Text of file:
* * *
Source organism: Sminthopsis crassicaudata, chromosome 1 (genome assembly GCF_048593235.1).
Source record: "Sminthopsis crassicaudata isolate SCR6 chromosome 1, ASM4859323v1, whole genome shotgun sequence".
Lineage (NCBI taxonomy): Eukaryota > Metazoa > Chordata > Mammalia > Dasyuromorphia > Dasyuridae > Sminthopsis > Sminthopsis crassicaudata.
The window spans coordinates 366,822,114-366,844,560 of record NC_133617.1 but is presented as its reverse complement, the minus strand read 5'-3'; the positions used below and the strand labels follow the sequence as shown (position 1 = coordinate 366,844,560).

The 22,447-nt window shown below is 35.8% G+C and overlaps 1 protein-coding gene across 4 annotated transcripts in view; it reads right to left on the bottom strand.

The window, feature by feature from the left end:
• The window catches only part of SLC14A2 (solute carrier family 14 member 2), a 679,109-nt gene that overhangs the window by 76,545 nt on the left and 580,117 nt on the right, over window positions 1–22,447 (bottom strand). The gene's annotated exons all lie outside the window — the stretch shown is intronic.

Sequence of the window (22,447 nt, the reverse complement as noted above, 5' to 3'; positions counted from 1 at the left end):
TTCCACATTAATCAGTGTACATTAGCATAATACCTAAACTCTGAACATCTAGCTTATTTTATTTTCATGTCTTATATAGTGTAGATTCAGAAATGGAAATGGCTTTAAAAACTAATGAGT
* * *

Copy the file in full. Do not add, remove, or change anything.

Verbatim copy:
Source organism: Sminthopsis crassicaudata, chromosome 1 (genome assembly GCF_048593235.1).
Source record: "Sminthopsis crassicaudata isolate SCR6 chromosome 1, ASM4859323v1, whole genome shotgun sequence".
Lineage (NCBI taxonomy): Eukaryota > Metazoa > Chordata > Mammalia > Dasyuromorphia > Dasyuridae > Sminthopsis > Sminthopsis crassicaudata.
The window spans coordinates 366,822,114-366,844,560 of record NC_133617.1 but is presented as its reverse complement, the minus strand read 5'-3'; the positions used below and the strand labels follow the sequence as shown (position 1 = coordinate 366,844,560).

The 22,447-nt window shown below is 35.8% G+C and overlaps 1 protein-coding gene across 4 annotated transcripts in view; it reads right to left on the bottom strand.

The window, feature by feature from the left end:
• The window catches only part of SLC14A2 (solute carrier family 14 member 2), a 679,109-nt gene that overhangs the window by 76,545 nt on the left and 580,117 nt on the right, over window positions 1–22,447 (bottom strand). The gene's annotated exons all lie outside the window — the stretch shown is intronic.

Sequence of the window (22,447 nt, the reverse complement as noted above, 5' to 3'; positions counted from 1 at the left end):
TTCCACATTAATCAGTGTACATTAGCATAATACCTAAACTCTGAACATCTAGCTTATTTTATTTTCATGTCTTATATAGTGTAGATTCAGAAATGGAAATGGCTTTAAAAACTAATGAGT